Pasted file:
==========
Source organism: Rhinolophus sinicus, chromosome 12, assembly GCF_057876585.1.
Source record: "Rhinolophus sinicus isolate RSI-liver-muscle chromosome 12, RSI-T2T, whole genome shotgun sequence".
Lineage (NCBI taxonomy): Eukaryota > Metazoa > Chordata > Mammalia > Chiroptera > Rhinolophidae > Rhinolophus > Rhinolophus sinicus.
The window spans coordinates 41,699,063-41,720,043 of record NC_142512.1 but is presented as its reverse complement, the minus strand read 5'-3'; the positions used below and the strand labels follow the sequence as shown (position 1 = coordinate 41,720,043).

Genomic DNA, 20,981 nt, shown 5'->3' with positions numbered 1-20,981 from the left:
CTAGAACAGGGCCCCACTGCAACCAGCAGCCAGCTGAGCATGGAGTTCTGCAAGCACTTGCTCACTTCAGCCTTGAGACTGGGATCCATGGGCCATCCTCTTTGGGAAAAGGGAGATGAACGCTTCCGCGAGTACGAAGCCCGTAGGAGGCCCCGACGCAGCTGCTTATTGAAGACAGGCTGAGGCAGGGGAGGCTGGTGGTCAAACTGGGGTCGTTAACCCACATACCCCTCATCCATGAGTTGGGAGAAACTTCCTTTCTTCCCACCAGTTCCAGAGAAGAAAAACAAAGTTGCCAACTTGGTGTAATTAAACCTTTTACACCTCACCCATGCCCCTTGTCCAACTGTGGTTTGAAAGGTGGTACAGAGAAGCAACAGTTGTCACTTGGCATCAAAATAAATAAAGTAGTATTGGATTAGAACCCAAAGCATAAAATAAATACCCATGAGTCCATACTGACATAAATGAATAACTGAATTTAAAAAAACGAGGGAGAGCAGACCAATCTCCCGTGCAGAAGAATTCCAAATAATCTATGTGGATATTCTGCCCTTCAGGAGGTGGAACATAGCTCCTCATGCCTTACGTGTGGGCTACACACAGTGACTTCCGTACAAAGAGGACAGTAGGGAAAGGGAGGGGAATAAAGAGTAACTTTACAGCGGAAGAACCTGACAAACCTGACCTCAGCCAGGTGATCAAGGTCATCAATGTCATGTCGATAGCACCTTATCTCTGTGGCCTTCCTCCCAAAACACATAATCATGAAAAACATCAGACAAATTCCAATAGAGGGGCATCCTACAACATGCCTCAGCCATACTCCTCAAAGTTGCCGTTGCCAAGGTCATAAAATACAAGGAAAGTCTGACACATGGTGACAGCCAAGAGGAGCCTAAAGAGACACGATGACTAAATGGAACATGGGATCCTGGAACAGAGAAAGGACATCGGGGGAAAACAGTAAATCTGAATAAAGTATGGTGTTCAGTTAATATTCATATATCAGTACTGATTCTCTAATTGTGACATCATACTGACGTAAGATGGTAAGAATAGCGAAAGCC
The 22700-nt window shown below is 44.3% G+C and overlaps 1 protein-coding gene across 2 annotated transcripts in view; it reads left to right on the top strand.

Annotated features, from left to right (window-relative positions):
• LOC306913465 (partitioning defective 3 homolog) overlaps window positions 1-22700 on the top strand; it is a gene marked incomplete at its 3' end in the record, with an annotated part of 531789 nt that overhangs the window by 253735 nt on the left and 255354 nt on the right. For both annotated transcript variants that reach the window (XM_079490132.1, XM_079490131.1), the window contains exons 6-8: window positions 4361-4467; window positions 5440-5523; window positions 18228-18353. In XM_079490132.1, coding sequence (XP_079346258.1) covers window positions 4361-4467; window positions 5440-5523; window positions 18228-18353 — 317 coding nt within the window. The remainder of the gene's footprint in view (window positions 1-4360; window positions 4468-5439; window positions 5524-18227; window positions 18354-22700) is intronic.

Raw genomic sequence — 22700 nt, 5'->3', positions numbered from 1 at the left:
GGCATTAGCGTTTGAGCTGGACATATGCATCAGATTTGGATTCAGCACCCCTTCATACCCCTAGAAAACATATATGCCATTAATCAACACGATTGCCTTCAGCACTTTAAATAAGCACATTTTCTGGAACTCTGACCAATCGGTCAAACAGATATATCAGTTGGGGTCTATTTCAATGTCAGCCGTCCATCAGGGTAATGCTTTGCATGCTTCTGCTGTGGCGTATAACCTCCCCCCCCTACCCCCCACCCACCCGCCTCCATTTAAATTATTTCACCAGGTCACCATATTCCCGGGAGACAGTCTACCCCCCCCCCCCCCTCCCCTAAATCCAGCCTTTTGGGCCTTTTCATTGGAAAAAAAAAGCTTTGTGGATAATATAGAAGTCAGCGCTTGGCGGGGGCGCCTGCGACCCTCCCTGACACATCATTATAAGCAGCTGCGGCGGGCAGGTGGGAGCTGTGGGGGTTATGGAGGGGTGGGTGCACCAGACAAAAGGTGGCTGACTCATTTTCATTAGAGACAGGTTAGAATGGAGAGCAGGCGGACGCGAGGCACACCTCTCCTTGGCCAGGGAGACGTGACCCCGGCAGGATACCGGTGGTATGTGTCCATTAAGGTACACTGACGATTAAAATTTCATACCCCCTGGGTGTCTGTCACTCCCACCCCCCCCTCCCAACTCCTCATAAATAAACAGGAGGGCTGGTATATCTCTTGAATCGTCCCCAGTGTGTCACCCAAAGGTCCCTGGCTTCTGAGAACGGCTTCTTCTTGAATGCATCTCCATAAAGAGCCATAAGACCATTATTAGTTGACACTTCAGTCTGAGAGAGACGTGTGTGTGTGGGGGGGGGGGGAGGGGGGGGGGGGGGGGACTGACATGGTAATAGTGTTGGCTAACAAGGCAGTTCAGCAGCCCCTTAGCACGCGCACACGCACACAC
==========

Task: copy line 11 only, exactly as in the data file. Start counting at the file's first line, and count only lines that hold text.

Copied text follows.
GGCATTAGCGTTTGAGCTGGACATATGCATCAGATTTGGATTCAGCACCCCTTCATACCCCTAGAAAACATATATGCCATTAATCAACACGATTGCCTTCAGCACTTTAAATAAGCACATTTTCTGGAACTCTGACCAATCGGTCAAACAGATATATCAGTTGGGGTCTATTTCAATGTCAGCCGTCCATCAGGGTAATGCTTTGCATGCTTCTGCTGTGGCGTATAACCTCCCCCCCCTACCCCCCACCCACCCGCCTCCATTTAAATTATTTCACCAGGTCACCATATTCCCGGGAGACAGTCTACCCCCCCCCCCCCCTCCCCTAAATCCAGCCTTTTGGGCCTTTTCATTGGAAAAAAAAAGCTTTGTGGATAATATAGAAGTCAGCGCTTGGCGGGGGCGCCTGCGACCCTCCCTGACACATCATTATAAGCAGCTGCGGCGGGCAGGTGGGAGCTGTGGGGGTTATGGAGGGGTGGGTGCACCAGACAAAAGGTGGCTGACTCATTTTCATTAGAGACAGGTTAGAATGGAGAGCAGGCGGACGCGAGGCACACCTCTCCTTGGCCAGGGAGACGTGACCCCGGCAGGATACCGGTGGTATGTGTCCATTAAGGTACACTGACGATTAAAATTTCATACCCCCTGGGTGTCTGTCACTCCCACCCCCCCCTCCCAACTCCTCATAAATAAACAGGAGGGCTGGTATATCTCTTGAATCGTCCCCAGTGTGTCACCCAAAGGTCCCTGGCTTCTGAGAACGGCTTCTTCTTGAATGCATCTCCATAAAGAGCCATAAGACCATTATTAGTTGACACTTCAGTCTGAGAGAGACGTGTGTGTGTGGGGGGGGGGGGAGGGGGGGGGGGGGGGGACTGACATGGTAATAGTGTTGGCTAACAAGGCAGTTCAGCAGCCCCTTAGCACGCGCACACGCACACAC